Aaron Rodgers will guest-host “Jeopardy!” in April.
Aaron Rodgers donates $1 million to help struggling small businesses.
There are a few ways a quarterback can make headlines in the offseason. Russell Wilson and Deshaun Watson, both unhappy in their current roles, are taking one angle. Rodgers is apparently covering every other one.
Just a few weeks removed from his surprising and, for Packers fans, aggravating loss to Tampa Bay in the NFC championship, Rodgers remains as much in the public eye as he can without actively taking snaps. Sure, he still plays a lunk in those State Farm commercials — there is no Rodgers Rate, you doof — but in the third act of his NFL career, he’s also setting up to expand far beyond football.
First, his surprise engagement to actress Shailene Woodley — hey, Rodgers’ personal life is his business, but he’ll soon find it won’t stay his business alone. (Congrats to the happy couple, by the way.) Yes, he has been half of a high-profile relationship before; he and former NASCAR driver Danica Patrick were once a thing, but that didn’t resonate much past “SportsCenter.” Getting involved with Hollywood is a whole separate deal. After a few rounds with the Hollywood media or some rabid Shailene stans, Rodgers might long for the comforting embrace of Khalil Mack or Aaron Donald.
On the positive-PR front, Rodgers’ plan to establish a foundation to help his hometown of Chico, California survive COVID-related economic devastation is no doubt some welcome good news for that community. It follows Rodgers’ $1 million donation in 2018 in the wake of destructive wildfires. Yeah, the news was announced via press release from Rodgers’ camp, but when you’re donating seven figures, you’re entitled to a bit of self-congratulation.
It’s the “Jeopardy!” run that’s most interesting, though. Rodgers is clearly, and wisely, setting himself up for a life after football. Peyton Manning blazed this trail — the friendly megastar with a hand in damn near everything — and it’s easy to see Rodgers sliding right into that role when his own playing days are done, whether that’s in three years or five or 10. (Hey, he sat for three years behind Brett Favre; that ought to get him an extra three seasons on the back end, right?)
Yeah, yeah, Packers fans are screaming, what does any of this Hollywood/brand garbage have to do with what’s going to happen at Lambeau Field? Fortunately, not much. Per BetMGM, the Packers currently sit at 9-1 to win Super Bowl LVI; only the Chiefs at 11-2 have better odds.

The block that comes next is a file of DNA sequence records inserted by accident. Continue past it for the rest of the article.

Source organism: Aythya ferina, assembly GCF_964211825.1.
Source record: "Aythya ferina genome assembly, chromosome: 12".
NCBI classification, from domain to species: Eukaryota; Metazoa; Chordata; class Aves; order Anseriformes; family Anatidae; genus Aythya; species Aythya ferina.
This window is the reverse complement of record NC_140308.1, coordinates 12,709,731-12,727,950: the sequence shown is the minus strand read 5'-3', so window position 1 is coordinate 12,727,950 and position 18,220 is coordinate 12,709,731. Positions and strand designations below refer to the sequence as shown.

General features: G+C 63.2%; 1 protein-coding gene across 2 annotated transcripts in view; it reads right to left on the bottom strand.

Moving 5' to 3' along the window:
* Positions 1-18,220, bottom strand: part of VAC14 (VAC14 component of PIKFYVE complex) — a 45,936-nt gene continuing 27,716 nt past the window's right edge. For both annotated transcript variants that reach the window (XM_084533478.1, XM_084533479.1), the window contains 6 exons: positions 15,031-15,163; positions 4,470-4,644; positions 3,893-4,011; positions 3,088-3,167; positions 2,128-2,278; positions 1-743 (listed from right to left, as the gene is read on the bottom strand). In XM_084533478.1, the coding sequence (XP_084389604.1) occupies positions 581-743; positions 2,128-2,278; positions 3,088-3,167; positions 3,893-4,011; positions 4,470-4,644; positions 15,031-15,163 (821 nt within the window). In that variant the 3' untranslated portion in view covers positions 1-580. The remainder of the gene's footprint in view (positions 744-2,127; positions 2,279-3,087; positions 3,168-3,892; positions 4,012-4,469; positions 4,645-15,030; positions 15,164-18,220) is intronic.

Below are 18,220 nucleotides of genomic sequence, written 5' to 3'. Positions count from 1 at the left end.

Granted, Rodgers wasn’t happy about how the Packers’ 2020 season ended, a loss that, you may recall, included Matt LaFleur’s controversial field-goal decision late in the game while down eight points.
“It wasn’t my decision,” Rodgers said of the call, a smooth sidestep. He didn’t throw LaFleur under the bus, but he escorted LaFleur down to the sidewalk and point out the lane where the buses run.
Rodgers also tossed off one of those provocative lines that ignites blogs and sports radio segments — “A lot of guys’ futures, they’re uncertain, myself included” — but Rodgers knows the value of a properly deployed quote. (Witness his tequila quote — “I poured myself about four fingers” — after last year’s draft, when the Packers selected his presumptive replacement Jordan Love. Rodgers knows how to grease the gears that make the media engine hum.)
Unlike Wilson and Watson, Rodgers isn’t clamoring for upheaval. Rodgers has his eye on that second Lombardi, and the surest way to snag it is with his current squad. He’s out from under the Mike McCarthy regime that he believed stunted his potential, and in a prove-it-or-zip-it year, all he did was deliver an MVP season. Now, with a preferred coach and system in place, it’s up to him to top that, and there aren’t many higher rungs on the ladder.
It’s worth noting that all this external activity isn’t just noise. He’s also, consciously or not, insulating himself from the possibility that he won’t get that second Super Bowl ring. Manning has five fewer Lombardis than Brady, but take a guess who we’ll be hearing more from 10 years from now. Winning makes you a legend. Fame makes you immortal.
It’s already looking like 2021 will be the year of Aaron Rodgers, Renaissance Man. Whether that ends with him as the last man standing next February doesn’t matter; we’ll be seeing plenty of him the whole way there.
Jay Busbee is a writer for Yahoo Sports. Follow him on Twitter at @jaybusbee or contact him at firstname.lastname@example.org.
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